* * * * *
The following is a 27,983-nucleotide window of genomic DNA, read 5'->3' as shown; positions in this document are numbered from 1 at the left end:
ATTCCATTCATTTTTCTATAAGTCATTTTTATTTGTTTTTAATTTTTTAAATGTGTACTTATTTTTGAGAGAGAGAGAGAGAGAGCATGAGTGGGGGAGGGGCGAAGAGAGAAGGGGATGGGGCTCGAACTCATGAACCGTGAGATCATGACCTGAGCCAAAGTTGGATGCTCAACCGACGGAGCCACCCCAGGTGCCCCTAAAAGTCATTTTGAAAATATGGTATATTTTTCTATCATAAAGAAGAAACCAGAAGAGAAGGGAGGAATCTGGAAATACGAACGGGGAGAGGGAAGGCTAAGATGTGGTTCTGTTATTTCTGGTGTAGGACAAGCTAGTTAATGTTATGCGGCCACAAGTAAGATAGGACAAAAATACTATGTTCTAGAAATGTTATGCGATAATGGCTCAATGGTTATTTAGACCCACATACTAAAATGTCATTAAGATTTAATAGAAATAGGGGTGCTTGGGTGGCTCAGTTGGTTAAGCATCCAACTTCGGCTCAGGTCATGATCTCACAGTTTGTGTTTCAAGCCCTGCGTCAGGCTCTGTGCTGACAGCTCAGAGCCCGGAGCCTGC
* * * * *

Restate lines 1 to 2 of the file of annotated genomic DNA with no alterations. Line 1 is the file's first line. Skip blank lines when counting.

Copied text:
The following is a 27,983-nucleotide window of genomic DNA, read 5'->3' as shown; positions in this document are numbered from 1 at the left end:
ATTCCATTCATTTTTCTATAAGTCATTTTTATTTGTTTTTAATTTTTTAAATGTGTACTTATTTTTGAGAGAGAGAGAGAGAGAGCATGAGTGGGGGAGGGGCGAAGAGAGAAGGGGATGGGGCTCGAACTCATGAACCGTGAGATCATGACCTGAGCCAAAGTTGGATGCTCAACCGACGGAGCCACCCCAGGTGCCCCTAAAAGTCATTTTGAAAATATGGTATATTTTTCTATCATAAAGAAGAAACCAGAAGAGAAGGGAGGAATCTGGAAATACGAACGGGGAGAGGGAAGGCTAAGATGTGGTTCTGTTATTTCTGGTGTAGGACAAGCTAGTTAATGTTATGCGGCCACAAGTAAGATAGGACAAAAATACTATGTTCTAGAAATGTTATGCGATAATGGCTCAATGGTTATTTAGACCCACATACTAAAATGTCATTAAGATTTAATAGAAATAGGGGTGCTTGGGTGGCTCAGTTGGTTAAGCATCCAACTTCGGCTCAGGTCATGATCTCACAGTTTGTGTTTCAAGCCCTGCGTCAGGCTCTGTGCTGACAGCTCAGAGCCCGGAGCCTGC